Free Shipping + Free Returns

Current Season:
Spring 24
Next release:
Waiting List:


Anna Higgie

Anna Higgie was born in Australia and trained at Sydney’s National Art School. Having studied Illustration in London, she now lives and works in Bristol.

She combines traditional and digital methods to create her illustrations, which regularly feature in British Vogue.

For Spring 24, Anna created a contemporary still life featuring ingredients from the fragrance. Look out for rhubarb, ginger, and Ffern favourite bergamot.

How would you describe your work?

I’m an illustrator and artist but my practice right now is mainly focussed on digital illustration and painting. I love certain colours and colour combinations - bright and popping and sometimes a bit surreal and unexpected, and I am obsessed with detail and texture. I am allergic to vectors and anything that looks very ‘perfect’ and digital. I love anything organic, wonky, hand made.

First thoughts when Ffern approached you about responding to a fragrance?

Was instantly inspired as I love the brand so much! And it just made sense as I have been doing these still life paintings recently so it just seemed like such a natural fit to create a still life combining all of the different notes contained within the perfume. I honestly can’t wait to get my hands on a bottle and take a big whiff.

How did you approach the painting?

I approach all my still lifes the same way - I do all my research online, gathering loads of images of all the plants I’ll need, as well as any other details like vases and the little figures dotted around on the table (these are often based on Staffordshire figurines which are a bit of an obsession of mine). Then I work on a digital collage in Procreate, and once I’m happy with that I just start drawing! I use a pretty limited palette - I choose a background colour from my palette first and then go from there.

What inspired your attraction to still life? How do you balance the rich history behind 16th century still life concepts with the more modern, kitsch staffordshire figures?

Honestly I don’t have a great answer to this question other than that I think as artists we are drawn to certain things and the best thing to do is not overthink it and just allow what inspires you to flow through you. Fuel is fuel, and if you get that feeling of inspiration, don’t question it, just start making! I think that the process of making art should be less in the head and more in the body and in the heart, the gut.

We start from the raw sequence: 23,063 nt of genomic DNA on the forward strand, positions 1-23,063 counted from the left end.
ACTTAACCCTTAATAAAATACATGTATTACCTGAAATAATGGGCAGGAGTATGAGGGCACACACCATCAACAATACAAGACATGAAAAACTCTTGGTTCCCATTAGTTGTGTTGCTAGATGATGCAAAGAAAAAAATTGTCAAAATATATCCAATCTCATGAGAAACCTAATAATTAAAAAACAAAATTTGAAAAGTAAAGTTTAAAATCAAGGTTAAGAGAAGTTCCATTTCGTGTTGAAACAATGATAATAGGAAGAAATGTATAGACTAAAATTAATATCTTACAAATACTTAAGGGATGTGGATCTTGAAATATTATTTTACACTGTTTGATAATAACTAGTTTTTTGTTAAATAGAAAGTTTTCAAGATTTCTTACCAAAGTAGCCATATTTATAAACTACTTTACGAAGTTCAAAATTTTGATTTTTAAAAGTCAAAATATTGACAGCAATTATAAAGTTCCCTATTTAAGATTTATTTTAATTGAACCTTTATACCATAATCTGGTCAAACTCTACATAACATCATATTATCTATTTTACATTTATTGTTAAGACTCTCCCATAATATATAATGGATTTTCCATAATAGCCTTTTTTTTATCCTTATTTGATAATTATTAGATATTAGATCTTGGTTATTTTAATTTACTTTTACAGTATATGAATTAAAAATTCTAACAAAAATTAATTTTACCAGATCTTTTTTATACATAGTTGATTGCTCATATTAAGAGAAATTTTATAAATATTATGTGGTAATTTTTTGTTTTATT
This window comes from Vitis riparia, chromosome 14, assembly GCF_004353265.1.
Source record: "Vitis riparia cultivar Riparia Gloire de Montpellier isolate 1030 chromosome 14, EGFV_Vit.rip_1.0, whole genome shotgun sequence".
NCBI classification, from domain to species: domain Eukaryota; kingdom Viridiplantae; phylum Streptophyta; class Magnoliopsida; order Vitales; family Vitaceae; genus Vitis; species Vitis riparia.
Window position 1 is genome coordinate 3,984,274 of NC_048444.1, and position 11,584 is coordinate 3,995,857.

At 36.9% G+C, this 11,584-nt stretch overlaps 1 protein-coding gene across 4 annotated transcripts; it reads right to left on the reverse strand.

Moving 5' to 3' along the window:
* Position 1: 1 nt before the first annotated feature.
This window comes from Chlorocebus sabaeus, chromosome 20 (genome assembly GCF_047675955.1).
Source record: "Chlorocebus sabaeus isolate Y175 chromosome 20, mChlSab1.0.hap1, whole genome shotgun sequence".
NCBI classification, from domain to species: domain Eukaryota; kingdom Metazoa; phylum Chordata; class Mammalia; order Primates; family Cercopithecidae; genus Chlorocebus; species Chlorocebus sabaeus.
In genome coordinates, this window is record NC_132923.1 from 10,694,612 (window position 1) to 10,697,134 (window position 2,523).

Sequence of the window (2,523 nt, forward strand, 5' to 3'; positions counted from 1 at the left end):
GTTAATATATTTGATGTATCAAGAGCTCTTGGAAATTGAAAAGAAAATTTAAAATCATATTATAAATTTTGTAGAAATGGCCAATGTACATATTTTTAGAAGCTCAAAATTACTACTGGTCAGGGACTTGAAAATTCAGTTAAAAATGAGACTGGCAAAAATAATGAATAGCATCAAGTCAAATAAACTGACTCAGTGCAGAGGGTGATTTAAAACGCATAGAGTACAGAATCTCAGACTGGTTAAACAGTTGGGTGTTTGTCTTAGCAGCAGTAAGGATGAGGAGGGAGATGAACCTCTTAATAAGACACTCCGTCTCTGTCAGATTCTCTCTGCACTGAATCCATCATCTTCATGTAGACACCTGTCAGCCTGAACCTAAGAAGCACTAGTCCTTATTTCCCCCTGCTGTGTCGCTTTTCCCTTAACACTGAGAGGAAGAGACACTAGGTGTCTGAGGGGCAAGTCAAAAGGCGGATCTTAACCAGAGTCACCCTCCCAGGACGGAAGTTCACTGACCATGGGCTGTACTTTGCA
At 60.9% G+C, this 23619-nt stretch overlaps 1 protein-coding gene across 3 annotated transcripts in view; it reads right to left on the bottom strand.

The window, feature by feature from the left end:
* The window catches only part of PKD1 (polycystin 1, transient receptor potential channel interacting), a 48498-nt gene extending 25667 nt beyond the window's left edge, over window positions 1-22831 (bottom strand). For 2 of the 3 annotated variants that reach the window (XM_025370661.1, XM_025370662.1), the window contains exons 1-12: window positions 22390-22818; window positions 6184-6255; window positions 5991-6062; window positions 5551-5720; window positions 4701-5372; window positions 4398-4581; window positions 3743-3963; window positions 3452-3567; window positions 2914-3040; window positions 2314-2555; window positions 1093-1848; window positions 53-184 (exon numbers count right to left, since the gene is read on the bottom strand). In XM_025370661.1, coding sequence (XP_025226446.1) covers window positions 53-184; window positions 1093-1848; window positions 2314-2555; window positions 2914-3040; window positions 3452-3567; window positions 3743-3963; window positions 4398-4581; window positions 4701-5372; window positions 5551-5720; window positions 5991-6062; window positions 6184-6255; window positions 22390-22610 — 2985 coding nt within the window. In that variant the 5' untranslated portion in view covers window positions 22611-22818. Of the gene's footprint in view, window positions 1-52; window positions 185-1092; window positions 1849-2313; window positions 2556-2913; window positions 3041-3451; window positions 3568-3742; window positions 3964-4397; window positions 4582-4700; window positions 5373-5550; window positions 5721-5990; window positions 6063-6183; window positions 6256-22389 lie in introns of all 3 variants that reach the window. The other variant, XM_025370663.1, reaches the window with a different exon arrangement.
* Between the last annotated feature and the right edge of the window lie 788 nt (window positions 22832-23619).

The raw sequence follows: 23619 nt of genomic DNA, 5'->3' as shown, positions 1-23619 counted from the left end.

You use both digital techniques and traditional materials - why combine media?

I love real life painting and drawing and they will always be a part of my practice - but I absolutely love the infinity of possibilities that digital allows. There really are no restrictions on what you can draw, and how much flexibility digital allows in terms of being able to make changes and different variations… On the other hand I do love the restrictions that using traditional materials places upon you.

Can you describe your favourite scent?

My baby’s head. Coffee. Freshly cut grass. A really good glass of wine after a long day. All the classics basically.

Where else do you find your inspiration?

Everywhere really. Apart from in Airbnbs (I’m on holiday in Devon right now staying in one) which seem always to be decorated with the most pathologically awful artwork known to man.

You frequently feature ingredients (e.g tea, paprika, mezcal etc) in your art. What attracted you to draw these?

Well the paprikas were because my family live in Hungary (they’re not Hungarian they just live there - long story) so I was inspired by all the beautiful tins at the markets there. The tea tins - I’m just obsessed with old tins! There are SO many of them and so many of them are just so beautiful. I am also very inspired by the domestic and the mundane details of home life, especially since becoming a mother. The mezcal was a bit of a random one - again, just an old bit of packaging that caught my eye.

What are you working on next?

Several book covers, always lots of editorial - and I’ve just finished a huge packaging project which I’m very excited to share but won’t come out until the end of the year.

What is the best advice you could pass on?

Draw every day, pay close attention to what brings you joy and follow it. Don’t be too precious, just play! Oh - and inspiration comes from MAKING, not thinking.

Photography by Aloha Bonser-Shaw